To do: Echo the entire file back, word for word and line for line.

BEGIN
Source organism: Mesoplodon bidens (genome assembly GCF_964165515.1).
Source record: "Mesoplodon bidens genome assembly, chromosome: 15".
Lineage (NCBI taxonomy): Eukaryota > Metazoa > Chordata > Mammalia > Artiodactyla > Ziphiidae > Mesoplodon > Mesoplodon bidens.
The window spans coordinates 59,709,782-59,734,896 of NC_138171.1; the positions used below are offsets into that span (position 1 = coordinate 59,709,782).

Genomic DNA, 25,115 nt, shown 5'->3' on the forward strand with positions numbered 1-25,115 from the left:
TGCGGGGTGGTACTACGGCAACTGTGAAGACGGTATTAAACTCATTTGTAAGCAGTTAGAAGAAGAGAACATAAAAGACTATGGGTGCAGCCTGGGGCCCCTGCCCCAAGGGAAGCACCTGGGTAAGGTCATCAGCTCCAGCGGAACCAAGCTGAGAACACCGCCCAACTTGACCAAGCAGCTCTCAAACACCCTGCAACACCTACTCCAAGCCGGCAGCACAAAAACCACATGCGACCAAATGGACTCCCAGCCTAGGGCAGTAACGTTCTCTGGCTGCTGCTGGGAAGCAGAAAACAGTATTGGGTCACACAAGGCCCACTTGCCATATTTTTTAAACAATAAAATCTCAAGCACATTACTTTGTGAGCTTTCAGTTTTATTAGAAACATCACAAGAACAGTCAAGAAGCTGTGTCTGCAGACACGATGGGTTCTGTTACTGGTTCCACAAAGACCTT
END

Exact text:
Source organism: Mesoplodon bidens (genome assembly GCF_964165515.1).
Source record: "Mesoplodon bidens genome assembly, chromosome: 15".
Lineage (NCBI taxonomy): Eukaryota > Metazoa > Chordata > Mammalia > Artiodactyla > Ziphiidae > Mesoplodon > Mesoplodon bidens.
The window spans coordinates 59,709,782-59,734,896 of NC_138171.1; the positions used below are offsets into that span (position 1 = coordinate 59,709,782).

Genomic DNA, 25,115 nt, shown 5'->3' on the forward strand with positions numbered 1-25,115 from the left:
TGCGGGGTGGTACTACGGCAACTGTGAAGACGGTATTAAACTCATTTGTAAGCAGTTAGAAGAAGAGAACATAAAAGACTATGGGTGCAGCCTGGGGCCCCTGCCCCAAGGGAAGCACCTGGGTAAGGTCATCAGCTCCAGCGGAACCAAGCTGAGAACACCGCCCAACTTGACCAAGCAGCTCTCAAACACCCTGCAACACCTACTCCAAGCCGGCAGCACAAAAACCACATGCGACCAAATGGACTCCCAGCCTAGGGCAGTAACGTTCTCTGGCTGCTGCTGGGAAGCAGAAAACAGTATTGGGTCACACAAGGCCCACTTGCCATATTTTTTAAACAATAAAATCTCAAGCACATTACTTTGTGAGCTTTCAGTTTTATTAGAAACATCACAAGAACAGTCAAGAAGCTGTGTCTGCAGACACGATGGGTTCTGTTACTGGTTCCACAAAGACCTT